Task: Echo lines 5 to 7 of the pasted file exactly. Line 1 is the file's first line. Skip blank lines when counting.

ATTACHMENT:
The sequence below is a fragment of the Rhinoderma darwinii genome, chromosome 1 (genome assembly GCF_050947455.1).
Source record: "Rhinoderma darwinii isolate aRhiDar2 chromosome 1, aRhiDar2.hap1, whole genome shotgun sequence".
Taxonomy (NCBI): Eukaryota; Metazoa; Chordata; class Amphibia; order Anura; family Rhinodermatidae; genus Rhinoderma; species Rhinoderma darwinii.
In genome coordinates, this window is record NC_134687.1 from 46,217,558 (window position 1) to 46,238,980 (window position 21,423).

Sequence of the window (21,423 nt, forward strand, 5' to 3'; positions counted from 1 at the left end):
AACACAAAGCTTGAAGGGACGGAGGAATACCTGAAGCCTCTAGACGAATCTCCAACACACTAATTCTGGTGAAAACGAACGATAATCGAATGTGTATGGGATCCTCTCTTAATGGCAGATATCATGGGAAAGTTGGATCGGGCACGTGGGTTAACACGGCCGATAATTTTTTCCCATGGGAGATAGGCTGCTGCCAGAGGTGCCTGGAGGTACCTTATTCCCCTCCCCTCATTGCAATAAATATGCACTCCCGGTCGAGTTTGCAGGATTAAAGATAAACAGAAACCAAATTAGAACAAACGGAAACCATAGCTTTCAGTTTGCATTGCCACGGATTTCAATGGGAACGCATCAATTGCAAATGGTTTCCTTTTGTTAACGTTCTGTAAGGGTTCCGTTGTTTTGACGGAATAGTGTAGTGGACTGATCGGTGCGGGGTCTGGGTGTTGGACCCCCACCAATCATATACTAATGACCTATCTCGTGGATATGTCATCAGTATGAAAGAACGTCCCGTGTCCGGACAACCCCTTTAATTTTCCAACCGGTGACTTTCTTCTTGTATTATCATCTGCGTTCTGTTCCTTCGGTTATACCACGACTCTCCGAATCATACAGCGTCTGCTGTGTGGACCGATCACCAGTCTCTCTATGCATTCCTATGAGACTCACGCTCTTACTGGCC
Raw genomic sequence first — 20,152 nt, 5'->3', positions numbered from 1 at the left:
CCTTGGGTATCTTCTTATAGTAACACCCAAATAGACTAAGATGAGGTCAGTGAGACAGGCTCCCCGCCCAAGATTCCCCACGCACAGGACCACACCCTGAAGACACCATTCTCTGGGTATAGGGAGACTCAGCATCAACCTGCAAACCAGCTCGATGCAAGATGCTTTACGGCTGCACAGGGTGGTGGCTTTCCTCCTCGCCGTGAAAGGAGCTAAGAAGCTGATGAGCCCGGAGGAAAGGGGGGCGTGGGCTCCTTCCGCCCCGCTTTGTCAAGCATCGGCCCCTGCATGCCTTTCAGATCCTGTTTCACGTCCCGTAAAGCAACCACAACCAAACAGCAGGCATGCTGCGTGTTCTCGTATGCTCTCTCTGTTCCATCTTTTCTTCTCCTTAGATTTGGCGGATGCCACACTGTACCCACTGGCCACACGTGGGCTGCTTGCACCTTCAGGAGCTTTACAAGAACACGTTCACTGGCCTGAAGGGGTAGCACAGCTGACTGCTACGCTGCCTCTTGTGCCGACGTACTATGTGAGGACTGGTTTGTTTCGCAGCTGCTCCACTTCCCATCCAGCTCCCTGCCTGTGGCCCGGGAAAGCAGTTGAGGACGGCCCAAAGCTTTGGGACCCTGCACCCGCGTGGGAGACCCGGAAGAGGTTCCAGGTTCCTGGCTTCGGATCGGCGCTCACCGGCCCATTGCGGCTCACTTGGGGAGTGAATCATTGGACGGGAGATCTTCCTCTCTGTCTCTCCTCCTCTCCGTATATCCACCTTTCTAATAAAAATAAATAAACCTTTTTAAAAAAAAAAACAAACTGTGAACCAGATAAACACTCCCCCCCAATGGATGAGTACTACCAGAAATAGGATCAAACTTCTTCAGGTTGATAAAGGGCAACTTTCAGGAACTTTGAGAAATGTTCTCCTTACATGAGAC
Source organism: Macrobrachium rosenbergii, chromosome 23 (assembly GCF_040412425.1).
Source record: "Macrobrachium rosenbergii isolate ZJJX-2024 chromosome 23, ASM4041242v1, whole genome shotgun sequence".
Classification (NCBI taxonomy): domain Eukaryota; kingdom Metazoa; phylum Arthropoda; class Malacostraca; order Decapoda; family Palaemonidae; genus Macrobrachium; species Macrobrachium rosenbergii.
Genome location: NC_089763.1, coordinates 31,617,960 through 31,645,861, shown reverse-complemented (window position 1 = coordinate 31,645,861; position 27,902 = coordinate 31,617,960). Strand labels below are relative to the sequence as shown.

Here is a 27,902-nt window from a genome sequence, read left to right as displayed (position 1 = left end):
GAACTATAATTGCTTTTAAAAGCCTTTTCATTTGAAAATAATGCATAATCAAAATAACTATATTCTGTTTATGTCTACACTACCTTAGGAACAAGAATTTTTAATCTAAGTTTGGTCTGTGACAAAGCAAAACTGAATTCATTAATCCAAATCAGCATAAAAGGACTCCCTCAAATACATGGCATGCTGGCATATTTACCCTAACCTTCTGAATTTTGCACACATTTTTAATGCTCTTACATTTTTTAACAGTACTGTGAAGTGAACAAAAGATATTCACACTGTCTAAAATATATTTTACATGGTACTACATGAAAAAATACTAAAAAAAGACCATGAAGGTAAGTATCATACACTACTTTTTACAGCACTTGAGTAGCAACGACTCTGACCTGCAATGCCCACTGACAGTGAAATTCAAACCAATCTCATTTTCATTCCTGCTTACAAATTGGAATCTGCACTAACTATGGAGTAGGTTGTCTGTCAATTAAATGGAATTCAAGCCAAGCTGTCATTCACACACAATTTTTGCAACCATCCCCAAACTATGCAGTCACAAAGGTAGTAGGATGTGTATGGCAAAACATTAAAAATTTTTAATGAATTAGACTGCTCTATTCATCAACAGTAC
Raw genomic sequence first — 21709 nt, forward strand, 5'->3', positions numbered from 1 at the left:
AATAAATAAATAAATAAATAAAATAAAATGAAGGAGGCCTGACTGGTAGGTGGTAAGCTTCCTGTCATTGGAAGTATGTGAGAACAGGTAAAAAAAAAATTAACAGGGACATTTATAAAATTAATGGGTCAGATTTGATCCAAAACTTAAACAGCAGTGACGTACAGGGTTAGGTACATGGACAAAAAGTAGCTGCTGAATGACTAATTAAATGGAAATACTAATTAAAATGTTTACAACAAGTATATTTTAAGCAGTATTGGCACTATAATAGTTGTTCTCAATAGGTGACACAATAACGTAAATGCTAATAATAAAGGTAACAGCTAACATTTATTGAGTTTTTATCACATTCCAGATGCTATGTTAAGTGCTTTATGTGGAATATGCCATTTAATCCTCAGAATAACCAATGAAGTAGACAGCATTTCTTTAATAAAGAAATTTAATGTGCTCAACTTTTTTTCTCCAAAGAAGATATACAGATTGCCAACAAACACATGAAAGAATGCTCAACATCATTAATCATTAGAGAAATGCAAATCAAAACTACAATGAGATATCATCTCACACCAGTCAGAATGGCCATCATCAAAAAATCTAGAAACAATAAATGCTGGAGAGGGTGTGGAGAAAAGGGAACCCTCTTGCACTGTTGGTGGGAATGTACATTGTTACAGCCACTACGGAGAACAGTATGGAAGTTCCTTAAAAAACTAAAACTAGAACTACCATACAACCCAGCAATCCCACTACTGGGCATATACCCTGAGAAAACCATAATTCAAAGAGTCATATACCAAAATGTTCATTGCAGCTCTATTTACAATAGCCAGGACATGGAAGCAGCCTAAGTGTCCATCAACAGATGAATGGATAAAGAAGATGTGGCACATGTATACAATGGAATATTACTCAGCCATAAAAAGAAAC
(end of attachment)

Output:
Sequence of the window (21,423 nt, forward strand, 5' to 3'; positions counted from 1 at the left end):
AACACAAAGCTTGAAGGGACGGAGGAATACCTGAAGCCTCTAGACGAATCTCCAACACACTAATTCTGGTGAAAACGAACGATAATCGAATGTGTATGGGATCCTCTCTTAATGGCAGATATCATGGGAAAGTTGGATCGGGCACGTGGGTTAACACGGCCGATAATTTTTTCCCATGGGAGATAGGCTGCTGCCAGAGGTGCCTGGAGGTACCTTATTCCCCTCCCCTCATTGCAATAAATATGCACTCCCGGTCGAGTTTGCAGGATTAAAGATAAACAGAAACCAAATTAGAACAAACGGAAACCATAGCTTTCAGTTTGCATTGCCACGGATTTCAATGGGAACGCATCAATTGCAAATGGTTTCCTTTTGTTAACGTTCTGTAAGGGTTCCGTTGTTTTGACGGAATAGTGTAGTGGACTGATCGGTGCGGGGTCTGGGTGTTGGACCCCCACCAATCATATACTAATGACCTATCTCGTGGATATGTCATCAGTATGAAAGAACGTCCCGTGTCCGGACAACCCCTTTAATTTTCCAACCGGTGACTTTCTTCTTGTATTATCATCTGCGTTCTGTTCCTTCGGTTATACCACGACTCTCCGAATCATACAGCGTCTGCTGTGTGGACCGATCACCAGTCTCTCTATGCATTCCTATGAGACTCACGCTCTTACTGGCC
Raw genomic sequence first — 20,152 nt, 5'->3', positions numbered from 1 at the left: